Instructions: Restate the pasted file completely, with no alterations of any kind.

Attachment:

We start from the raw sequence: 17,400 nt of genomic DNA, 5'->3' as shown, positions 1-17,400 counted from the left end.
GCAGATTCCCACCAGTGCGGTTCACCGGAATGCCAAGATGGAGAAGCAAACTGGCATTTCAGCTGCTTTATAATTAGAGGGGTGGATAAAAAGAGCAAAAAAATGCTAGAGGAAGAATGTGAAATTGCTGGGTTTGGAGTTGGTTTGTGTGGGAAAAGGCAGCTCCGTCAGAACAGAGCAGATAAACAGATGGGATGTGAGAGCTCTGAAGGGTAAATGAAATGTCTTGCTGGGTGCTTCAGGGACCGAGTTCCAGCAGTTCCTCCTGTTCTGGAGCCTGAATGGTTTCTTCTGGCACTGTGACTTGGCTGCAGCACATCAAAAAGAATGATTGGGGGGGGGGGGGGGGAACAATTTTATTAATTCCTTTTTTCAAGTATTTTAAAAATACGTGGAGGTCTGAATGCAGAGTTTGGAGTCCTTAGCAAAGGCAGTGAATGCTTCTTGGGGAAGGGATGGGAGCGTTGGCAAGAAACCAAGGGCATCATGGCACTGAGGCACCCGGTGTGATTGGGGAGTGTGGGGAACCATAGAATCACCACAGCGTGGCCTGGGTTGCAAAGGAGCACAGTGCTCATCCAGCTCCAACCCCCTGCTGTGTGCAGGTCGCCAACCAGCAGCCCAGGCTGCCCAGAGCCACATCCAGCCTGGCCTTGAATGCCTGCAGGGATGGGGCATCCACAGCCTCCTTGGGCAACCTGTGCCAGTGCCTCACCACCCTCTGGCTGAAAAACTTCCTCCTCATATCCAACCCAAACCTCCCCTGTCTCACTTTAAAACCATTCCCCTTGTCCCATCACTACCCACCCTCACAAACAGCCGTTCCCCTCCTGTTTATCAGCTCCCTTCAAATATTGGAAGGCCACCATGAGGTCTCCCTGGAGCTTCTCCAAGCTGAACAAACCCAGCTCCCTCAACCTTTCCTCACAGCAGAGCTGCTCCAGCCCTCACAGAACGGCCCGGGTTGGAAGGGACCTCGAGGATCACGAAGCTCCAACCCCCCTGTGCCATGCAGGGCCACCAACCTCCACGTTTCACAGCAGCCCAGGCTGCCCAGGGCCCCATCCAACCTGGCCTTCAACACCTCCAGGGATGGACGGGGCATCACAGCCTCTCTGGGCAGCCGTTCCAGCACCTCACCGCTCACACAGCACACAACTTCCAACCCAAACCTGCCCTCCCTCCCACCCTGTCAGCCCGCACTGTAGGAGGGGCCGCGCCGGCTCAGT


We start from the raw sequence: 17,400 nt of genomic DNA, 5'->3' as shown, positions 1-17,400 counted from the left end.
GCAGATTCCCACCAGTGCGGTTCACCGGAATGCCAAGATGGAGAAGCAAACTGGCATTTCAGCTGCTTTATAATTAGAGGGGTGGATAAAAAGAGCAAAAAAATGCTAGAGGAAGAATGTGAAATTGCTGGGTTTGGAGTTGGTTTGTGTGGGAAAAGGCAGCTCCGTCAGAACAGAGCAGATAAACAGATGGGATGTGAGAGCTCTGAAGGGTAAATGAAATGTCTTGCTGGGTGCTTCAGGGACCGAGTTCCAGCAGTTCCTCCTGTTCTGGAGCCTGAATGGTTTCTTCTGGCACTGTGACTTGGCTGCAGCACATCAAAAAGAATGATTGGGGGGGGGGGGGGGGAACAATTTTATTAATTCCTTTTTTCAAGTATTTTAAAAATACGTGGAGGTCTGAATGCAGAGTTTGGAGTCCTTAGCAAAGGCAGTGAATGCTTCTTGGGGAAGGGATGGGAGCGTTGGCAAGAAACCAAGGGCATCATGGCACTGAGGCACCCGGTGTGATTGGGGAGTGTGGGGAACCATAGAATCACCACAGCGTGGCCTGGGTTGCAAAGGAGCACAGTGCTCATCCAGCTCCAACCCCCTGCTGTGTGCAGGTCGCCAACCAGCAGCCCAGGCTGCCCAGAGCCACATCCAGCCTGGCCTTGAATGCCTGCAGGGATGGGGCATCCACAGCCTCCTTGGGCAACCTGTGCCAGTGCCTCACCACCCTCTGGCTGAAAAACTTCCTCCTCATATCCAACCCAAACCTCCCCTGTCTCACTTTAAAACCATTCCCCTTGTCCCATCACTACCCACCCTCACAAACAGCCGTTCCCCTCCTGTTTATCAGCTCCCTTCAAATATTGGAAGGCCACCATGAGGTCTCCCTGGAGCTTCTCCAAGCTGAACAAACCCAGCTCCCTCAACCTTTCCTCACAGCAGAGCTGCTCCAGCCCTCACAGAACGGCCCGGGTTGGAAGGGACCTCGAGGATCACGAAGCTCCAACCCCCCTGTGCCATGCAGGGCCACCAACCTCCACGTTTCACAGCAGCCCAGGCTGCCCAGGGCCCCATCCAACCTGGCCTTCAACACCTCCAGGGATGGACGGGGCATCACAGCCTCTCTGGGCAGCCGTTCCAGCACCTCACCGCTCACACAGCACACAACTTCCAACCCAAACCTGCCCTCCCTCCCACCCTGTCAGCCCGCACTGTAGGAGGGGCCGCGCCGGCTCAGT